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  5. Chris Johnson on November 21st, 2013 10:06 pm

    Having a degree in marine design and working in shipbuilding and custom Yacht manufacturing for a number of years it’s easy to see how this can happen to smaller vessel manufactures. However it is nothing short of business malpractice to hear that a company as large as Brunswick is just now talking about JIT, frankly if that is their starting point they can expect to be parted out and sold to someone who can resurrect such a uninspired operation from the scrap heap of the boat manufacturing history. I mean really, just in time was all the rage in the 80’s so you are 30 years behind the ball. Most all customer focused manufacturers are past 5S, past simple lean, past simple supply chain management. Continuous Improvement Programs, Lean Beyond Manufacturing and global supply-chain management is fully implemented. Most comparable sized companies are focused on becoming “world class” in their respective sector. They are implementing Overall Equipment Effectiveness (OEE), Overall Production Efficiency (OPE) and many other fun acronyms that would make your head spin. Either Mr. Ritchie lives in a bubble or he was lazy in putting together his keynote, either way its embarrassing.

    I am a bass fisherman, a guide and a tournament angler. I choose to have a new boat and motor to assist me as I chase my passion for fishing. I am fortunate to be able to afford this lifestyle but the industry is eating itself and it will reap what it sews! I am not rich by any stretch just stupid or fortunate depending on your view to spent 50 to 60 thousand dollars on a 21′ boat with a 250hp motor. If you were a young angler wanting to get into the sport you either risk it all or wait till your in your 50s or 60s so you could afford a similar rig. It’s a rich mans sport if you make 30 – 60k a year. The cost of boats today is bad for sportsmen, bad for the future of the sport and bad for the boating industry! You might be living on my back today but you will be flattened under the feet of the upcoming generations as they completely turn to more reasonable ways to enjoy the waters of our country. Every year at boat show time I think of the materials in my 21′ bass boat, the cost of it and as I walk through a boat shows and see recreational boats with two or three times the materials that could be bought for the same money it makes me sick. Lets all hope for the sake of the industry Brunswick and all other manufactures take that step into the 21st century!!!

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  6. Ed Calderone on November 22nd, 2013 7:13 am

    As an old bass fisherman who has a 16 year old, well kept boat my chief complaint is the boating industry thinks the “Elite” fishermen are the ones who buy stuff. The grass roots fishermen have been forgotten. The old adage that for every 10 lures made, nine are to catch fishermen and one is to catch fish is true. Same for the boating. How ever did Clunn catch a fish without a double power pole. Or a Hummingbird super 60 wasn’t truly electronics. The fishermen of 25 years ALL knew how to fish and how blessed they were. Wake up. Go to any bass event and see how few youngsters there are today that fish and own their own boats. Perhaps as another idea. The minor leagues. Less cost. Less travel. Less expenses. All equal more. Just my .02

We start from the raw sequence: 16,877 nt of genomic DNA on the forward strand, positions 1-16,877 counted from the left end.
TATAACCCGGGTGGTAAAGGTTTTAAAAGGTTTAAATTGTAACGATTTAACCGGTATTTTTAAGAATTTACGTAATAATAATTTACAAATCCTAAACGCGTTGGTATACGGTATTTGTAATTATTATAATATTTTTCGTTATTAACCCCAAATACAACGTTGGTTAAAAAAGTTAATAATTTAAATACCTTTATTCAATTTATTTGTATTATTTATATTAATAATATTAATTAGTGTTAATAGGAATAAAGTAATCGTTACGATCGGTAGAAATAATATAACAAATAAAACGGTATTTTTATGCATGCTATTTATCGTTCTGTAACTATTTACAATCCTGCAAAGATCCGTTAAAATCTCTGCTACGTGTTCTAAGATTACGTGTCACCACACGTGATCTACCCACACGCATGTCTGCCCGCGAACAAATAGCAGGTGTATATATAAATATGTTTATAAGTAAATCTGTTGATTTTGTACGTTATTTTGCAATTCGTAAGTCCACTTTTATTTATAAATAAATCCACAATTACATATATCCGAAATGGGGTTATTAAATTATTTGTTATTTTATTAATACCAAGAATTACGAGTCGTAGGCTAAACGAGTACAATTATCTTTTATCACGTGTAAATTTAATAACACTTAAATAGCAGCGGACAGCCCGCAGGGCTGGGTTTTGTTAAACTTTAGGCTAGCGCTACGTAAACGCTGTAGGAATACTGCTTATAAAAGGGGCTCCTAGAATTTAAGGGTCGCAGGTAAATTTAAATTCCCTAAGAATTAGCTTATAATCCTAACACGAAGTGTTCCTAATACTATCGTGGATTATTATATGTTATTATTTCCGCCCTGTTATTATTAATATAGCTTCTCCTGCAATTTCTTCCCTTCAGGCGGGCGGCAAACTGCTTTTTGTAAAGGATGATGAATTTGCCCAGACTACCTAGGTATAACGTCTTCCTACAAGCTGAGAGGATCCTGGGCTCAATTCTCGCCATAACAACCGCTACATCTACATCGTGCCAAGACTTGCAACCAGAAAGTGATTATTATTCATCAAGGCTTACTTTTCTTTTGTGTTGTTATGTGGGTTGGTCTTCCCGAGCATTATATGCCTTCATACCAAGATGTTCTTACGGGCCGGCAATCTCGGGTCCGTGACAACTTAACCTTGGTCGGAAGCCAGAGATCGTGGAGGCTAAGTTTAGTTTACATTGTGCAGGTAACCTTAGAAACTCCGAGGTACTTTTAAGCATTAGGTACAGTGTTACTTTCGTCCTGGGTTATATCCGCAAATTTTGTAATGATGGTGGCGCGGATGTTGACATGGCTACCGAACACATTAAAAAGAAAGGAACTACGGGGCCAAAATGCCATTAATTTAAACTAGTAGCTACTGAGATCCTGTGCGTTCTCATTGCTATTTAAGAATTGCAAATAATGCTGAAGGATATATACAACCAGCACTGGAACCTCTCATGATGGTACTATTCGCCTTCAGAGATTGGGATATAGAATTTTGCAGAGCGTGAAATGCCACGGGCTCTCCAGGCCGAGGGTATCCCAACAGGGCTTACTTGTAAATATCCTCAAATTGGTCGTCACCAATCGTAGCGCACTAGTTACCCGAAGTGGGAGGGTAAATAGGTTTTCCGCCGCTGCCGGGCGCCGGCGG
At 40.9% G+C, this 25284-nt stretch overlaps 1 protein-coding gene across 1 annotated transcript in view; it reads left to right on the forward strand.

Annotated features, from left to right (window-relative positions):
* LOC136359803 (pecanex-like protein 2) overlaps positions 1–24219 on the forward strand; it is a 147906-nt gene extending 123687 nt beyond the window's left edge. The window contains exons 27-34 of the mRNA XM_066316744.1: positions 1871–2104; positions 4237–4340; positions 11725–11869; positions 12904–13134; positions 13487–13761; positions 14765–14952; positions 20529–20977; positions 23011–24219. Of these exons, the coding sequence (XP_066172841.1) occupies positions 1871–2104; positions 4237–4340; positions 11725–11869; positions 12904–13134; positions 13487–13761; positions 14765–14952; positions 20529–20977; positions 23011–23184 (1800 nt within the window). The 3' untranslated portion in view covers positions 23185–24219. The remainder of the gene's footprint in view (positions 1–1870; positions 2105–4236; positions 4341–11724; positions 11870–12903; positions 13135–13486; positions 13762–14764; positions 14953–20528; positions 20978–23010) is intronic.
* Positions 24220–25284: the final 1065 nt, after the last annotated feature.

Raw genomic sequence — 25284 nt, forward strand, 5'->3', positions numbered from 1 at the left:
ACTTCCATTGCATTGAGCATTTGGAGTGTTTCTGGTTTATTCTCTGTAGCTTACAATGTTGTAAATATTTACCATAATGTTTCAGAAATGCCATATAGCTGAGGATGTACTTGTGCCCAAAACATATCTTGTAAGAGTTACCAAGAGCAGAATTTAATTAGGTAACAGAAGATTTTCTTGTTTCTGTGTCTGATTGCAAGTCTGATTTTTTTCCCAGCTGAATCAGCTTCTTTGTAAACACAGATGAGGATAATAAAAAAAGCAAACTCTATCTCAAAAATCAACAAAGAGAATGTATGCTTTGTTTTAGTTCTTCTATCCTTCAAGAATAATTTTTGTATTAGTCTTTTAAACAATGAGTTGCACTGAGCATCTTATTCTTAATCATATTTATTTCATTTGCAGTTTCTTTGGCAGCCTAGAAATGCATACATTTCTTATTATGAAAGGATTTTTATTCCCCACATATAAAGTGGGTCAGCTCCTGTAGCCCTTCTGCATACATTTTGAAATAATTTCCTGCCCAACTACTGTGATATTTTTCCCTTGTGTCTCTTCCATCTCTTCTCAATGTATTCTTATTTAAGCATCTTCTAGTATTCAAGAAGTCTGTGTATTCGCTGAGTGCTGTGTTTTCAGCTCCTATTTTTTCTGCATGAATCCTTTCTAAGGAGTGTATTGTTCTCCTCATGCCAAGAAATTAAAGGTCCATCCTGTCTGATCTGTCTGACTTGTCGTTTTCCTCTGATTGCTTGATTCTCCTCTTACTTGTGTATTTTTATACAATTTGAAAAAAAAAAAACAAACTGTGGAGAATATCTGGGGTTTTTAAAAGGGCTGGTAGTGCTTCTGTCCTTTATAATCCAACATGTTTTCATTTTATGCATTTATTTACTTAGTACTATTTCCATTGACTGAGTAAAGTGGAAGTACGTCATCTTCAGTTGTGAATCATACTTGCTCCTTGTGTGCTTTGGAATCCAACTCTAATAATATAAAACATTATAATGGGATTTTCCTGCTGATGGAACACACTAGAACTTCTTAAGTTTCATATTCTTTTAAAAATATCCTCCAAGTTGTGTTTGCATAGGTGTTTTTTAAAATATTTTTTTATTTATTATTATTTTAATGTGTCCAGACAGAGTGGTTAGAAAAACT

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  7. Russ on November 22nd, 2013 4:02 pm

    An industry so dependent on outside vendors is fortunate a few of them are still in business to supply the assembly lines at all after some industry “movers and shakers” failed to pay them when the recession hit, orders dried up and they bankrupted their companies.

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  8. Stephen Oglesby on November 27th, 2013 11:19 pm

    I’m glad this topic came to light….first off I was a bass tournament fisherman back in the 80’s and 90’s and left the sport to raise my family back in 2000. I decided the past couple of years I wanted to re-enter the sport. I knew boats had gone up but was just absolutely floored that boats that I used to buy in the in the $18K to $25K range now cost $45K to $60K and higher. I understand the reason they are higher and that is ultimately the cost of the raw materials to build them going through the roof because they are directly tied to the price of oil.
    I look at the bigger boat dealerships in my area of the country and see that they are holding not just bass boats but all kinds of boats in large numbers that date back as far as 2011 manufacturing dates, this can’t continue much longer without there being some sort of financial repercussion between the financial institutions that back them and the dealerships. Could bankruptcy be on the horizon for these for these dealerships? Who knows but it don’t look good…….I figure my options are to either buy a 17 foot boat with a small motor or wait to see these dealerships go down and by the rig of my dreams at an auction for a really deep discount. I don’t want to see the later I mentioned happened but right now I don’t see any other way out for these folks……my two cents

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  9. Mike Whatley on November 30th, 2013 7:27 pm

    The original cost of boats certainly is a consideration at the time of purchase, but it becomes less painful over the years since payments don’t usually rise. The breaking point for me was the constant rising of dock fees, winter storage, and the high cost and low quality of repairs. I felt the local marine businesses were over charging me since my boat was not tow-able. Where else could I go? I finally gave up, sold my 38 footer and went back to trailer boating. So much happier.

    One last thought… most boat manufactures do not fully reimburse dealers for warranty repairs. When my boat was new I was told I would have to make up the difference between what the manufacture reimbursed warranty work for and the dealers hourly rate. I paid it because the next closest dealer within 200 miles was inland.

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  10. Tom on December 1st, 2013 1:09 pm

    It’s refreshing to hear someone at the top saying what boaters already know. Just take a look at some of the forums, you’ll be hard pressed to find many 1-3 year old boats for under $50k. I blame the top circuits to an extent as well, turning the 21ft bass boat with 250HP engine into the standard.